Under the safety blanket of the internet, all it takes is a quick click of a button to say something you might not say in person.
A new Pew Research study shows about 4 in 10 Americans have personally experienced some form of online harassment. Of those people, the largest number said they were targeted for their political views.
“The trend that online harassment is not only increasing but increasing in severity is really alarming. I don't think anyone who's been the target of that would be surprised to hear it,” said Dr. Kim Gorgens, a psychology expert and professor at the University of Denver.
Those severe threats include things like offensive name calling, physical threats, and sexual harassment.
“What we’ve seen is a growth in online hate, which is really accelerating faster than the growth of social media itself. Part of that is because the hate has been normalized,” said Dr. Andrew Oboler, CEO of the Online Hate Prevention Institute. “Traditionally, whenever we’ve seen depressions and other stressors on society, people want someone to blame.”
Dr. Oboler said more people are spending more time online due to the pandemic, and these stressors are making hate more common.
“The growth of online hate, part of it is just natural growth,” he said. “But what we’ve really been seeing is a growth far above that. So, we’ve been seeing hate becoming an increasingly large percentage of all online discussion.”
And all that negative talk isn’t good or any of us.
“It’s not uncommon for people to have really clinically significant syndromes after that harassment, so not only will folks withdraw from social media, but also the kinds of depression and anxiety and fearfulness that accompany this relentless harassment can take a real toll,” Dr. Gorgens said. “If you take people’s faces and names away from the debate, a really hot-spirited debate, it's sure to devolve into ugliness.”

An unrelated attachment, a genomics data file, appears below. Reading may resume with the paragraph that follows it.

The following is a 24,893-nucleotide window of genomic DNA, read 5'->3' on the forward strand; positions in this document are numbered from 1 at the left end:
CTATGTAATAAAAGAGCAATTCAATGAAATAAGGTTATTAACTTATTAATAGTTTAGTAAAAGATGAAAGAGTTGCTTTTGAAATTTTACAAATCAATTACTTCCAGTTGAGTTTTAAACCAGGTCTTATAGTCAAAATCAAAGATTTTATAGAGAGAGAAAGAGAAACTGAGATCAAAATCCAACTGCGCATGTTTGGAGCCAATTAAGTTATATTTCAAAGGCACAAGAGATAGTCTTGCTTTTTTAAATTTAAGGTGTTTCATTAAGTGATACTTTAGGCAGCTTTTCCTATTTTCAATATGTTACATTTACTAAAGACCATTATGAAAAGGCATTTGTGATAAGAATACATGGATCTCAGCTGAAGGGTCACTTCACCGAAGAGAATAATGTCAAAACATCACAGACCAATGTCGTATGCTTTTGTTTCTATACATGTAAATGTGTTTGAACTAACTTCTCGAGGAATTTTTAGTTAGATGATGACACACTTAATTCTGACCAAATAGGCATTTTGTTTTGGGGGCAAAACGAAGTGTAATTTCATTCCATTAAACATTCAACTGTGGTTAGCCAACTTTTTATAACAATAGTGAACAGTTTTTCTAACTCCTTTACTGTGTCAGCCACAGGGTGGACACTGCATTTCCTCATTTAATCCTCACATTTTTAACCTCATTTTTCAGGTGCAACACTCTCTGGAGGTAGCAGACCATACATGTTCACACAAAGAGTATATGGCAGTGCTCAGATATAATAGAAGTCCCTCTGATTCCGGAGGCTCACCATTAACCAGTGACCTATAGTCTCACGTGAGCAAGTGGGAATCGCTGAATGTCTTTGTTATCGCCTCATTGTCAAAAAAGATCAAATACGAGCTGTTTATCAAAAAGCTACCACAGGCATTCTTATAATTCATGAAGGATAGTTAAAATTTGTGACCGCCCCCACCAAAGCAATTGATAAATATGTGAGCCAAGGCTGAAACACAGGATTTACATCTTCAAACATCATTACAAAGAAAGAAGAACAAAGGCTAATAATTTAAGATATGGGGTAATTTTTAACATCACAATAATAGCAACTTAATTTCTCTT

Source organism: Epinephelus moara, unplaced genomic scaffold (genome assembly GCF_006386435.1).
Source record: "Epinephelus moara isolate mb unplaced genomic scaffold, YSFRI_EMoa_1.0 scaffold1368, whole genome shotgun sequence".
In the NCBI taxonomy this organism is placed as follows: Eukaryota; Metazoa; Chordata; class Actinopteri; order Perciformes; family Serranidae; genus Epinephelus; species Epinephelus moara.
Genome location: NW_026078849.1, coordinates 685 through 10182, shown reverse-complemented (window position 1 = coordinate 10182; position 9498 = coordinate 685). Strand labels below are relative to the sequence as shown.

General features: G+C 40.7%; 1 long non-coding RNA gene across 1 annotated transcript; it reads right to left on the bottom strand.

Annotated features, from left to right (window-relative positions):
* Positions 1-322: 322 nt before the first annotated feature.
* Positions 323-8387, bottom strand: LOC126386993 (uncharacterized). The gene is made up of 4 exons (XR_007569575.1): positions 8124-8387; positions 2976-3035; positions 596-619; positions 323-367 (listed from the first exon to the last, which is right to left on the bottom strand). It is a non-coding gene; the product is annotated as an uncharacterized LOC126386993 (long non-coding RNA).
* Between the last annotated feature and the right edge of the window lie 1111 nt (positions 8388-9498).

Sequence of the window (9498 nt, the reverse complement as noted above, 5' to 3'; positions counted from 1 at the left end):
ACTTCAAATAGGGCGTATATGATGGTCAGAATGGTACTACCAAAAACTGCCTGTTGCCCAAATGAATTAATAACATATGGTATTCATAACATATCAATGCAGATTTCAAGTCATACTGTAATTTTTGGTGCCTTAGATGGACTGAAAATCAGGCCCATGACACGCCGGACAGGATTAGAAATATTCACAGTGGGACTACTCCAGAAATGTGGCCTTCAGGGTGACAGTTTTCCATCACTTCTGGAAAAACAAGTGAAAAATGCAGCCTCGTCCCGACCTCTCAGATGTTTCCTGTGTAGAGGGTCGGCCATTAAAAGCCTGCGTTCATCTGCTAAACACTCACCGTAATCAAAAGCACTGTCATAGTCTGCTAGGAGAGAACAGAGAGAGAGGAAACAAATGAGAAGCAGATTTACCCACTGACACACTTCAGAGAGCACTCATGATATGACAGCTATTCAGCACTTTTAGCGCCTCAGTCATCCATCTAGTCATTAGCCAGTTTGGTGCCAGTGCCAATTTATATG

People can hide behind fake names and fake pictures. And in some instances, these social media platforms can only do so much to prevent it.
“Platforms have their rules, they have their terms of service, they have their community standards. The people promoting hate have gotten really good at walking right up to the line, spitting over the line, and leaving it for their followers in their comments and replies to give it that extra push,” Dr. Oboler said. “The platforms are far less effective at weeding out those sorts of comments and that secondary level of discussion.”
The Pew study shows 8 in 10 Americans said social media companies are doing only a fair or poor job of addressing online harassment.
“I don’t think the law is there. I don’t think the law has caught up to the internet,” said Jeffry Dougan, Founder of Marathon Law.
He said he has had an influx of calls from people about potential online harassment cases.
“It’s not going to be government that's going to be the only solution here. I think the government has a role to play, but I think the tech companies have a huge role to play.”
As discussion of responsibility and law continue, especially those surrounding privacy and protection, these experts say there are things you can do now to reduce your risk of being harassed online. A simple way to start is by making your profiles more private, although that may not be an option for everyone.
“Harassment, especially online harassment, isn’t at all about the content, but it's about the intended effect. First recognize when you are being harassed. People may have a false sense of that threshold being somehow much higher,” Dr. Gorgens said.
“Sometimes you need to walk away and take a breath. Just from a mental health perspective, that's the most important immediate thing people can do,” Dr. Oboler said.